Ginsberg enters the supermarket hoping to find beauty in the natural products of the supermarket. His hope is that he can look beyond the commodification of modern society. Line six illustrates Ginsberg’s surprise and cynicism for what he finds there. “What peaches and what penumbras!” he exclaims. The penumbras, a word meaning “shroud” or “partial illumination,” are meant to designate the secrets that such displays of nature and domesticity hide. These secrets are hidden the “Whole families shopping at / night!,” night being another allusion to the darkness of industrialized society that demanded the illusion of the perfect nuclear family. Line eight ends the poem first stanza and is a brief homage to another Whitman admirer, Garcia Lorca (see the Summary).
The second stanza begins Ginsberg’s imaginative encounter with Walt Whitman. Ginsberg claims that “I saw you, Walt Whitman...poking / among the meats...and eyeing the grocery boys” (9-10). Ginsberg means these lines to be a double entendre, “poking among the meats” being a crude term for male intercourse and “eyeing the grocery boys” an acknowledgement for Whitman’s alleged sexual fondness for young boys. Ginsberg continues the sexual imagery in lines eleven and twelve when he claims that Whitman asked “Who killed the pork chops? / What price bananas? Are you my Angel?” These lines use supermarket imagery to denote a primal kind of sexuality, rooted in nature but bastardized by the profit motive of industrialized society. But they also pose questions of economics. In Whitman’s day it would have been natural for the consumer of food to know where the food came from, who killed it, and how it got to their table. What is unsaid, yet implied, is that Whitman’s question would not be able to be answered by the store’s owners or employees. When Ginsberg then asks if Whitman might be his “Angel,” he is possibly alluding to Walter Benjamin’s work, The Angel of History, a Marxist philosophical text that predicted that the final result of modernity would be nothing short of the end of civilization. Whitman had a similar vision - a society detached from nature and a humanity that lost its individuality.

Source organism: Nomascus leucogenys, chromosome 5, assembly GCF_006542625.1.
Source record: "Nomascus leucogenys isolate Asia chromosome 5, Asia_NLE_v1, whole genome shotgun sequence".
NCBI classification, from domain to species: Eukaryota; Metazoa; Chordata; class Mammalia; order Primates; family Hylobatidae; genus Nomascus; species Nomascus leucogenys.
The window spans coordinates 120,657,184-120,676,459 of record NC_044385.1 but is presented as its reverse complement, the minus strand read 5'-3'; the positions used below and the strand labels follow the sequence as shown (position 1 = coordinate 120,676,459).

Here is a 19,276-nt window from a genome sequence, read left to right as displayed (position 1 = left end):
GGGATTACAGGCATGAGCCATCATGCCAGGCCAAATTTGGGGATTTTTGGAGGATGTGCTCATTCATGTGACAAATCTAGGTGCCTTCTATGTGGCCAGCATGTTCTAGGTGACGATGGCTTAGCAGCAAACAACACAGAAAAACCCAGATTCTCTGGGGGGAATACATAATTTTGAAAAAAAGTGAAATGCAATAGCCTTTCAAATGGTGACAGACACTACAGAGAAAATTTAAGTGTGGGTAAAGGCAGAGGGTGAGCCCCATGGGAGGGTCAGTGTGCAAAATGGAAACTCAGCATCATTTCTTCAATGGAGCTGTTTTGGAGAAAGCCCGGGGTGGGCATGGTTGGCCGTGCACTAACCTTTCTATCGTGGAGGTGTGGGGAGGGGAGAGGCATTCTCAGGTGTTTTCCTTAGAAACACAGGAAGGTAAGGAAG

But Ginsberg does not just write of the social doom he finds in the supermarket. Whitman gives him a vision of another kind of life because Whitman is able to find the beauty in the mass of commodities that confronts him. Ginsberg follows Whitman “in and out of the brilliant stacks of cans” (13) and watches him “tasting artichokes, possessing every frozen delicacy, and never passing the / cashier” (16-17). Whitman is the one figure in the poem able to bypass the demands of profit and payment that the supermarket demands. Instead, he is able to taste the food, the symbol of the natural, without having to pay for its pleasures.
The final stanza of the poem finds Ginsberg less optimistic of the world that he now inhabits. He questions Whitman: “Where are we going...The doors close in an hour” (18). This is a tacit acknowledgment that the vision he is having cannot last. Whitman’s glorification of the natural world cannot stand in the face of economic modernity where everything is for sale and everything has a price. Ginsberg admits that he feels “absurd” for having such an optimistic vision of seeing the esthetic beauty in a supermarket’s commodities (20-21). Ginsberg knows that there is no place that he and Whitman can go to find Whitman’s pure vision of the natural society and the natural man. Their quest through the “solitary streets,” past symbols of a “lost America” such as cars and dark houses will lead them only to loneliness (22-25).
Ginsberg ends the poem comparing America to the mythological Hades. He asks Whitman what kind of America he saw “when Charon quit poling his ferry and you got out... / and stood watching the boat disappear on the black waters of / Lethe?” (27-29). Charon was the guardian of Hades who would ferry souls across the River Styx to their eternity. But Ginsberg notes that Whitman never quite made it directly into Hades. Instead, he was stranded on a bank of the River Lethe, another river that ran through Hades. The river Lethe, in Greek mythology, would cause complete forgetfulness for those that drank from its waters. This, says Ginsberg, is the meaning of modern society: it forgets its past and what is natural. The peach in the supermarket has no relation for those that buy it to the natural world from which it came. Its past has been forgotten. This is the state of the world that capitalism and modernity has brought. And Whitman, who once railed against such advancement, is left stranded on the side of an unending river of forgetfulness. He is now a forgotten hero.